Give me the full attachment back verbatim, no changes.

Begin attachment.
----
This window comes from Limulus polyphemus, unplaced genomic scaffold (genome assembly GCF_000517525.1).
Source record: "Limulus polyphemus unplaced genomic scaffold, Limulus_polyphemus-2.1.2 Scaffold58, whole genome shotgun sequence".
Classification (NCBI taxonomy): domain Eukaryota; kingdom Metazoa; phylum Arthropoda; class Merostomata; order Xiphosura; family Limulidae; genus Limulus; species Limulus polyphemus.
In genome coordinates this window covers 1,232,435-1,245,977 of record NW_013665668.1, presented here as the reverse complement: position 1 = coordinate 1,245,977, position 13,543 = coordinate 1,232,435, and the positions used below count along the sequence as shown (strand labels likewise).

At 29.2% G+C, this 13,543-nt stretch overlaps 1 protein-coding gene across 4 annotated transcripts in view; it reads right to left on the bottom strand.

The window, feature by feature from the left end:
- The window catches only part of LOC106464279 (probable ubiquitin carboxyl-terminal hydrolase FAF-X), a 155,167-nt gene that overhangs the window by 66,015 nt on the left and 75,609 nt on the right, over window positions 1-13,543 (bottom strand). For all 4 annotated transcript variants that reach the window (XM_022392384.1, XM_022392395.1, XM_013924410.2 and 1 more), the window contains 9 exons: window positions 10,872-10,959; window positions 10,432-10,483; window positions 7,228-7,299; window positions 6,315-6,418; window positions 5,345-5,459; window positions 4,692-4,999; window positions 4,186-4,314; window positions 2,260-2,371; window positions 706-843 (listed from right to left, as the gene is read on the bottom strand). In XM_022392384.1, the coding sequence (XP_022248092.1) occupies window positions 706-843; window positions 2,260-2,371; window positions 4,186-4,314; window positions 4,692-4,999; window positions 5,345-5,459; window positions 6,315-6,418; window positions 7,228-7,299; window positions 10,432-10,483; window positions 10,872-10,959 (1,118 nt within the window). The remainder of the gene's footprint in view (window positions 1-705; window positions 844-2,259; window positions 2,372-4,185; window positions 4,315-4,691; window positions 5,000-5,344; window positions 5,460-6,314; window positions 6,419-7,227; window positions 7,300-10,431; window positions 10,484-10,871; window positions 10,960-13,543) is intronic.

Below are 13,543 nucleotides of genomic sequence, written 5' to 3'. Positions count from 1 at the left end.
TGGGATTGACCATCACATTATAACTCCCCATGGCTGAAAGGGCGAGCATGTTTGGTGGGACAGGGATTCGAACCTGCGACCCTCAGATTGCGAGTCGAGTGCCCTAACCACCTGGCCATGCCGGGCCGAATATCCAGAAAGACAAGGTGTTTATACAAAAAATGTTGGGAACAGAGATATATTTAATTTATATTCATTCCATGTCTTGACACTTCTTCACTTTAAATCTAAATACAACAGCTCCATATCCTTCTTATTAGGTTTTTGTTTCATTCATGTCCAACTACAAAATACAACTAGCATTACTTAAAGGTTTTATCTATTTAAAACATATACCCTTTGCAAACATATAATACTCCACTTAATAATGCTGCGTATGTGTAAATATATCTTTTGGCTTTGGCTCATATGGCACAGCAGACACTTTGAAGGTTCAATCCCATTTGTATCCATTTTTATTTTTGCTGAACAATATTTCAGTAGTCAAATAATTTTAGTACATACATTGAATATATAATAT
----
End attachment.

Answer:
This window comes from Limulus polyphemus, unplaced genomic scaffold (genome assembly GCF_000517525.1).
Source record: "Limulus polyphemus unplaced genomic scaffold, Limulus_polyphemus-2.1.2 Scaffold58, whole genome shotgun sequence".
Classification (NCBI taxonomy): domain Eukaryota; kingdom Metazoa; phylum Arthropoda; class Merostomata; order Xiphosura; family Limulidae; genus Limulus; species Limulus polyphemus.
In genome coordinates this window covers 1,232,435-1,245,977 of record NW_013665668.1, presented here as the reverse complement: position 1 = coordinate 1,245,977, position 13,543 = coordinate 1,232,435, and the positions used below count along the sequence as shown (strand labels likewise).

At 29.2% G+C, this 13,543-nt stretch overlaps 1 protein-coding gene across 4 annotated transcripts in view; it reads right to left on the bottom strand.

The window, feature by feature from the left end:
- The window catches only part of LOC106464279 (probable ubiquitin carboxyl-terminal hydrolase FAF-X), a 155,167-nt gene that overhangs the window by 66,015 nt on the left and 75,609 nt on the right, over window positions 1-13,543 (bottom strand). For all 4 annotated transcript variants that reach the window (XM_022392384.1, XM_022392395.1, XM_013924410.2 and 1 more), the window contains 9 exons: window positions 10,872-10,959; window positions 10,432-10,483; window positions 7,228-7,299; window positions 6,315-6,418; window positions 5,345-5,459; window positions 4,692-4,999; window positions 4,186-4,314; window positions 2,260-2,371; window positions 706-843 (listed from right to left, as the gene is read on the bottom strand). In XM_022392384.1, the coding sequence (XP_022248092.1) occupies window positions 706-843; window positions 2,260-2,371; window positions 4,186-4,314; window positions 4,692-4,999; window positions 5,345-5,459; window positions 6,315-6,418; window positions 7,228-7,299; window positions 10,432-10,483; window positions 10,872-10,959 (1,118 nt within the window). The remainder of the gene's footprint in view (window positions 1-705; window positions 844-2,259; window positions 2,372-4,185; window positions 4,315-4,691; window positions 5,000-5,344; window positions 5,460-6,314; window positions 6,419-7,227; window positions 7,300-10,431; window positions 10,484-10,871; window positions 10,960-13,543) is intronic.

Below are 13,543 nucleotides of genomic sequence, written 5' to 3'. Positions count from 1 at the left end.
TGGGATTGACCATCACATTATAACTCCCCATGGCTGAAAGGGCGAGCATGTTTGGTGGGACAGGGATTCGAACCTGCGACCCTCAGATTGCGAGTCGAGTGCCCTAACCACCTGGCCATGCCGGGCCGAATATCCAGAAAGACAAGGTGTTTATACAAAAAATGTTGGGAACAGAGATATATTTAATTTATATTCATTCCATGTCTTGACACTTCTTCACTTTAAATCTAAATACAACAGCTCCATATCCTTCTTATTAGGTTTTTGTTTCATTCATGTCCAACTACAAAATACAACTAGCATTACTTAAAGGTTTTATCTATTTAAAACATATACCCTTTGCAAACATATAATACTCCACTTAATAATGCTGCGTATGTGTAAATATATCTTTTGGCTTTGGCTCATATGGCACAGCAGACACTTTGAAGGTTCAATCCCATTTGTATCCATTTTTATTTTTGCTGAACAATATTTCAGTAGTCAAATAATTTTAGTACATACATTGAATATATAATAT